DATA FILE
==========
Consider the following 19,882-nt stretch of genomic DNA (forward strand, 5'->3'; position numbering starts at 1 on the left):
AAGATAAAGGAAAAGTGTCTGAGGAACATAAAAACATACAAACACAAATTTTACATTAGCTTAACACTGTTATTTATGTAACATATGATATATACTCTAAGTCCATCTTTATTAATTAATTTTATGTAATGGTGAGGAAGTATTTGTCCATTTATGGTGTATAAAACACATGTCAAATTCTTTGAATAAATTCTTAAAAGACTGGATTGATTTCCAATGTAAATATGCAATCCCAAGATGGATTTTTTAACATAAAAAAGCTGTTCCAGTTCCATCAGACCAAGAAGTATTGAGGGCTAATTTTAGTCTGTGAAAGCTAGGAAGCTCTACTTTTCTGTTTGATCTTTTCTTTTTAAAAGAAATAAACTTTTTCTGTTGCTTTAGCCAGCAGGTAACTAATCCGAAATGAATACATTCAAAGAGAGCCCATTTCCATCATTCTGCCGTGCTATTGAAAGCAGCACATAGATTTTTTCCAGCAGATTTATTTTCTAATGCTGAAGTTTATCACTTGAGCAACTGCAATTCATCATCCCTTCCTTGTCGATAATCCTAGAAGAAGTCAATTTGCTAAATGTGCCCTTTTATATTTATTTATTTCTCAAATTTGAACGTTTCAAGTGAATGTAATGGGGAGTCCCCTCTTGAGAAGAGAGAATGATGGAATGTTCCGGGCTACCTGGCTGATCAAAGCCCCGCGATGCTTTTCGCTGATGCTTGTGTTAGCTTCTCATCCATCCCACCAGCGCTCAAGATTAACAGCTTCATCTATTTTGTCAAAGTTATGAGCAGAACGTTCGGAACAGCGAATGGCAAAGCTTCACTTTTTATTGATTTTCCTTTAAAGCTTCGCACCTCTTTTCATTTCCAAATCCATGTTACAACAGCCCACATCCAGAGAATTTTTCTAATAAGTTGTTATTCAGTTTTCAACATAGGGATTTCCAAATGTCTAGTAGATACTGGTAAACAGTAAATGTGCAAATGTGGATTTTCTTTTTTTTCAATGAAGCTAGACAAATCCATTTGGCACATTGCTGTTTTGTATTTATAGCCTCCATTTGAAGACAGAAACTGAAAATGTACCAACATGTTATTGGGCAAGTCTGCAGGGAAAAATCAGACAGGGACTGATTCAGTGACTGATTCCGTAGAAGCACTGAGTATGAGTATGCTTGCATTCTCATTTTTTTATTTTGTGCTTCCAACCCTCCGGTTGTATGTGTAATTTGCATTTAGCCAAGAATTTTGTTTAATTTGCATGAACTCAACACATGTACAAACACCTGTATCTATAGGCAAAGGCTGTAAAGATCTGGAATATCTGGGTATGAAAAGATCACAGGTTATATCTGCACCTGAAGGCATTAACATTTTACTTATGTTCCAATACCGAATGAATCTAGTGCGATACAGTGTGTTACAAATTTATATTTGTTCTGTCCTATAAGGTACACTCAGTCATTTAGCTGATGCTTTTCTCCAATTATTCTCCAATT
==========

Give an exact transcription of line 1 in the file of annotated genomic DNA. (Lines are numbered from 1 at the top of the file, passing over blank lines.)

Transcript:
Consider the following 19,882-nt stretch of genomic DNA (forward strand, 5'->3'; position numbering starts at 1 on the left):